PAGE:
Here’s a strange beginning: in 1968, ex-Yardbirds Keith Relf and Jim McCarty formed a band with Relf’s sister Jane, pre-Strawbs keyboard man John Hawken, and bassist Louis Cennamo. Their first album maxed out at 60 in the UK charts, and their second album went unreleased in England and America. By the time the band finally began attracting major attention with their 1972 album, Prologue, it had an entirely different lineup. It was guitarist Mike Dunford, keyboardist John Tout, bass player Jon Camp, drummer Terence Sullivan, and (most notably) the crystalline soprano vocals of Annie Haslam that proved to be the magic combination that made them one of the most memorable and influential progressive rock bands ever.

The band explored the same synthesis of rock and classical music that Keith Emerson had popularized with his bands The Nice and ELP, but whereas Emerson would perform renditions of Bach, Mussourgsky, et al, Renaissance took Albinoni and Tchaikovsky and Rimsky-Korsakoff and wove their themes and motifs into the very fabric of their songs, to the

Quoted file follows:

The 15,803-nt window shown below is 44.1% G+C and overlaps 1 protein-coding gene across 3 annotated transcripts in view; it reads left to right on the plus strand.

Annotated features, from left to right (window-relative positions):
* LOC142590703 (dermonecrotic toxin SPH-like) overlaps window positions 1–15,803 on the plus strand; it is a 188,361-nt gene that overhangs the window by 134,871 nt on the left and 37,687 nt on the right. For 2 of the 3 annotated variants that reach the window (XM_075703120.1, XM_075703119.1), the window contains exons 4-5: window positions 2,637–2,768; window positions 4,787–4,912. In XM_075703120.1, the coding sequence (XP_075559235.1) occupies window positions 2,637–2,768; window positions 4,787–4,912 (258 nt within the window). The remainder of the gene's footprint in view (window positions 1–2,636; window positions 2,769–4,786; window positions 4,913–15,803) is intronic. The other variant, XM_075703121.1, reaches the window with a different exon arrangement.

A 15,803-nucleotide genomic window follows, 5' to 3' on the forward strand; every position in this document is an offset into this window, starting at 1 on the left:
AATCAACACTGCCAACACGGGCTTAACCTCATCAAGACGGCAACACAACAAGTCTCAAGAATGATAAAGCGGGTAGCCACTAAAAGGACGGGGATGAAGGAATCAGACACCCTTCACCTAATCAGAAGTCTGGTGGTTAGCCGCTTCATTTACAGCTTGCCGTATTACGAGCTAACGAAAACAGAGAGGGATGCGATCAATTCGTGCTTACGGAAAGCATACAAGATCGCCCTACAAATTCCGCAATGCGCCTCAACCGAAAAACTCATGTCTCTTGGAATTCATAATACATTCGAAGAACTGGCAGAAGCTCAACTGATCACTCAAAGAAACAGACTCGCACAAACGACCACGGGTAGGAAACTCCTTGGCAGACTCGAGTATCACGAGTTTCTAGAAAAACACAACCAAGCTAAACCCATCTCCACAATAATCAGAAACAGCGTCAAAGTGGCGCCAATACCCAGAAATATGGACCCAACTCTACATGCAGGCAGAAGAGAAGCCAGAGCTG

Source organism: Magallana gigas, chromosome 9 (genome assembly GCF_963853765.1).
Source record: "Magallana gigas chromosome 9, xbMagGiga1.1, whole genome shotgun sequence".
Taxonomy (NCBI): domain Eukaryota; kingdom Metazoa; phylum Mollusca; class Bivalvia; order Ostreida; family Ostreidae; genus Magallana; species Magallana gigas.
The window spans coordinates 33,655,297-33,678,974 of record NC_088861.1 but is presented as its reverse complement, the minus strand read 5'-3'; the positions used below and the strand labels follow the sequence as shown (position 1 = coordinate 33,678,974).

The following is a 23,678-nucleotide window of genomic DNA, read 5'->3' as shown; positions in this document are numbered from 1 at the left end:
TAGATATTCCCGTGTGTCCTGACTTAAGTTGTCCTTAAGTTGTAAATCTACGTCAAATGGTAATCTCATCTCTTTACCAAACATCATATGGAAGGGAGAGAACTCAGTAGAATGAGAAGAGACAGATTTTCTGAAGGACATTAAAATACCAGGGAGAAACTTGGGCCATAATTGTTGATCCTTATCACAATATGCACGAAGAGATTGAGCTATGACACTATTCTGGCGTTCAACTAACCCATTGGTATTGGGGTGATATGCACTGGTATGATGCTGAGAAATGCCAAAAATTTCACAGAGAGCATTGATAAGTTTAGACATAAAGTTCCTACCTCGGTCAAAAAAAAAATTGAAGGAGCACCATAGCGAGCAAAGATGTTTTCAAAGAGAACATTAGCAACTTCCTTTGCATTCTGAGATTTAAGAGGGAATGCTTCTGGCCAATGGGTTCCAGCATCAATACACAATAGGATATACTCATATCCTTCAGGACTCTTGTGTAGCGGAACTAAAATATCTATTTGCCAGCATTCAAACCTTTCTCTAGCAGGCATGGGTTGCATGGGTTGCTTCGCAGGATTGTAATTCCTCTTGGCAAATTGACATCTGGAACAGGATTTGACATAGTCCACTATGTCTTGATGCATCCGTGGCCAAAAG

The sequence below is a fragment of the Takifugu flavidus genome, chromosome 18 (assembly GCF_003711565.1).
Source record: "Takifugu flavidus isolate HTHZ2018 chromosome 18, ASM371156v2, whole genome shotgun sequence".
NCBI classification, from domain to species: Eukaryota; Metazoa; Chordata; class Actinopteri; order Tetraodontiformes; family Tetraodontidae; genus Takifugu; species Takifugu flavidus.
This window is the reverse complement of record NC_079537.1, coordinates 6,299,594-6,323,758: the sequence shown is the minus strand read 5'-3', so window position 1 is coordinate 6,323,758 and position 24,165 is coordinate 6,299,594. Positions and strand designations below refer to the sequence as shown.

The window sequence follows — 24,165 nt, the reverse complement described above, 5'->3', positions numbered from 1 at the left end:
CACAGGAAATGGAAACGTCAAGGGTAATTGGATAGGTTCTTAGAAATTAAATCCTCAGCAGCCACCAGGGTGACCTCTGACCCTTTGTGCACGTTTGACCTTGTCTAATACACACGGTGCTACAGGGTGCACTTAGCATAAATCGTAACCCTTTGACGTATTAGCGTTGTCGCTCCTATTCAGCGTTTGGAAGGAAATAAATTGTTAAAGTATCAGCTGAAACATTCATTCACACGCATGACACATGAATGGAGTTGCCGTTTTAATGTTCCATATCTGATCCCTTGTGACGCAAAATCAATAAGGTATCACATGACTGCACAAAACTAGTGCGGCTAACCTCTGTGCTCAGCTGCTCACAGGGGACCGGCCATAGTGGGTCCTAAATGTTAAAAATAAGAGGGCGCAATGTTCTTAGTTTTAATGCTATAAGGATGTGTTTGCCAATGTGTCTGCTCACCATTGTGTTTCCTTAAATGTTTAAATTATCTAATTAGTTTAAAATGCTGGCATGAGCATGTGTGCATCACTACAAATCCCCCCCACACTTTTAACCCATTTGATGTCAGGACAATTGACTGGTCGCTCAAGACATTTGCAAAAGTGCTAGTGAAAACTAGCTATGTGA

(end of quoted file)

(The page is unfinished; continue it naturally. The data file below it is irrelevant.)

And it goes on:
extent that it was often hard to tell where the classics left off and the band’s composition began.

Renaissance delighted prog-rock fans the world over with a series of increasingly ambitious albums featuring their imaginative songcraft, masterful instrumentation (eventually involving a full symphony orchestra), and an approach to vocal interpretation that involved Haslam using her achingly pure voice as a musical instrument. The band released eight albums with the same line-up, including a recording of their incredible Carnegie Hall performance with the New York Philharmonic.

The 1980s brought two more recordings, with progressive personnel changes. Then, after tangental explorations on their own throughout the 90s, the creative core of Renaissance (Haslam and Dunford, with drummer Sullivan) reassembled in 2000, with new material for an ever-widening audience that had waited patiently for their glad return.